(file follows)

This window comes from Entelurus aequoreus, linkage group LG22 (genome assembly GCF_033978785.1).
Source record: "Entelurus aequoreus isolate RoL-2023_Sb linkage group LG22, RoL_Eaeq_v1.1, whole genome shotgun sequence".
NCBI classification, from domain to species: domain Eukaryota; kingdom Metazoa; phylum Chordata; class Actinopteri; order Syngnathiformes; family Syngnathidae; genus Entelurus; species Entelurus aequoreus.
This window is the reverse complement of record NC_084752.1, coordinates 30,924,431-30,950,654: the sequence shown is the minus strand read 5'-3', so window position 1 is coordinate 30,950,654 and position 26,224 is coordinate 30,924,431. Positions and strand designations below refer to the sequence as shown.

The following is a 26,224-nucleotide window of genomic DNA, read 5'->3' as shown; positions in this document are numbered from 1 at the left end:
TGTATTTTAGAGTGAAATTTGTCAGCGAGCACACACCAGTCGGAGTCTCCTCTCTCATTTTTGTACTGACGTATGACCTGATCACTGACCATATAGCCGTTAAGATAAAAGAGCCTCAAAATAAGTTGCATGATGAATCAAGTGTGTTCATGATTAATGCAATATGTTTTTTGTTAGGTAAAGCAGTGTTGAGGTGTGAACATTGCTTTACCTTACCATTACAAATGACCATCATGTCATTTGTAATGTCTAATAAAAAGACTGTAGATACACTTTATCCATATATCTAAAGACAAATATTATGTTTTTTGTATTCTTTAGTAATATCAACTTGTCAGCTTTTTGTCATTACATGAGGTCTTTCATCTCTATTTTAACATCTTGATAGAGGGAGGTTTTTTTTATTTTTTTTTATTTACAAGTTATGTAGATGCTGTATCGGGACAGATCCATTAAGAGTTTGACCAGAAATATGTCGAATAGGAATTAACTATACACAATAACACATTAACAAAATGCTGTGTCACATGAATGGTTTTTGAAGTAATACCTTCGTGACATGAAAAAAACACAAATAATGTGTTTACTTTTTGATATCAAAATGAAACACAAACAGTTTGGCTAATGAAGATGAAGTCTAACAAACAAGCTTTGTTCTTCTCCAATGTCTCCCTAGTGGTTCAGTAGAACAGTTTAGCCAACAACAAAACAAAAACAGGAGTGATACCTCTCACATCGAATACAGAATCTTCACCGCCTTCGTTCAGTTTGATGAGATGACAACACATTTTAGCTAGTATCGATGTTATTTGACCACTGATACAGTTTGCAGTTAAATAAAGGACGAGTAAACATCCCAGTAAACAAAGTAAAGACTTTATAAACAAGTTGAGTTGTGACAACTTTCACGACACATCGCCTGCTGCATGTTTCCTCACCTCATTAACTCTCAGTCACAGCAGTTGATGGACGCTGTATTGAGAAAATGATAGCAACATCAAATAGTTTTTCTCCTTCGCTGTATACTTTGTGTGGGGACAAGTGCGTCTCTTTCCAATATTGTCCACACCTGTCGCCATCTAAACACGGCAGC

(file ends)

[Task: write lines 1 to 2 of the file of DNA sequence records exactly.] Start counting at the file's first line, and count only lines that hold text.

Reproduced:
This window comes from Entelurus aequoreus, linkage group LG22 (genome assembly GCF_033978785.1).
Source record: "Entelurus aequoreus isolate RoL-2023_Sb linkage group LG22, RoL_Eaeq_v1.1, whole genome shotgun sequence".